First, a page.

I was recently setting up a new Windows machine for work - a desktop machine that actually has enough storage for me to run local SQL experimentation. I diligently followed the steps to create a bootable Windows 11 Enterprise USB, got the disks properly formatted, installed the OS, and tried to start customizing everything to my liking only to hit a brick wall.
I could not change things until I activated Windows. The good news, or at least so I thought, was that because I work at Microsoft, the OS should activate automatically through the internal Key Management Service (KMS). What did I do next? Why domain join the machine, of course! One reboot later, and still - Windows is not activated. Worse than that, I started getting an error when I tried to activate the OS:
OK - what gives? I thought that things should just automagically work once I get my corporate credentials in? Looking online for
0x8007007B turns out to point to an error that indicates that the DNS name does not exist for the KMS server. Hm. All other computers I’ve ever joined to the corporate network after a fresh install just worked, but not this one. And for the record, I could see all the internal apps make their way on the box, so I knew that the provisioning was working. Maybe I needed to give it time?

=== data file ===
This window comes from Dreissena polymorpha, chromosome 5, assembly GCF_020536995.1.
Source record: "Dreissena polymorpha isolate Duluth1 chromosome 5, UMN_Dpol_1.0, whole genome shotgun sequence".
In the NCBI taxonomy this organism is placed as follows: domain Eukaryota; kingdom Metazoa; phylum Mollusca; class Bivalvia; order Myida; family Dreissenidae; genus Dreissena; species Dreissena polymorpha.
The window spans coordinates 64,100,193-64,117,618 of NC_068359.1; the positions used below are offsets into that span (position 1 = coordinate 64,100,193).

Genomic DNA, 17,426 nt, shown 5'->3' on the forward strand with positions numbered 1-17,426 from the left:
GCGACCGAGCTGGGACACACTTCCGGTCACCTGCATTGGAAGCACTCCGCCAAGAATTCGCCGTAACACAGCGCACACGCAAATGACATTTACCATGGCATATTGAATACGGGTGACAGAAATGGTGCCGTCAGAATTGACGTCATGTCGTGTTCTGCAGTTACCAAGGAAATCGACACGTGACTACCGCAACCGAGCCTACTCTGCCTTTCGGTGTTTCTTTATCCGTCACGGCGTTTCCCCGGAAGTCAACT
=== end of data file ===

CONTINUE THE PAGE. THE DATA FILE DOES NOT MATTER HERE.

The morning after the same story unfolded. No matter what I did, I could not activate Windows. The support person was stumped - “This should activate automatically, I am not sure why you’d see this if you’re connected to corpnet.” As I thought about it some more, one thing occurred - what if the KMS service works just fine, but there is something off with the product key? Since the dawn of Windows 8.1, OEMs could “inject” product keys for Windows machines into the motherboard. That is, the product key is stored in an Advanced Configuration and Power Interface (ACPI) table named Microsoft Data Management (MSDM). You can read more about it in the official docs (it’s a Word file download, for some reason.) The table contains some basic metadata along with the software licensing data structure that, in this case, is the Windows product key.
Anyway, so my thinking was that maybe whatever key is used for the default Windows installation is wrong and I need to extract the key that the OEM pre-provisioned with the box. The desktop itself was OEM-built, so that seemed like a safe bet. How do I get the key from the ACPI table, though? As it turns out, with a built-in Windows command:
wmic path softwarelicensingservice get OA3xOriginalProductKey
Let’s dissect this:
wmic- the command used to access the Windows Management Instrumentation layer.
path- specifies that we will be using a custom path to access WMI data.
softwarelicensingservice- we’re reading the software licensing data.
get- retrieves a specific property value.
OA3xOriginalProductKey- the property that stores the machine-embedded product key.
Once I ran the command, sure enough the OEM key popped up:
If you are adventurous and want to get the same command on Linux, you can do that too since ACPI tables can be read across platforms:
sudo strings /sys/firmware/acpi/tables/MSDM | tail -1
I then promptly changed the OS key to the one bundled with the box and Windows magically activated.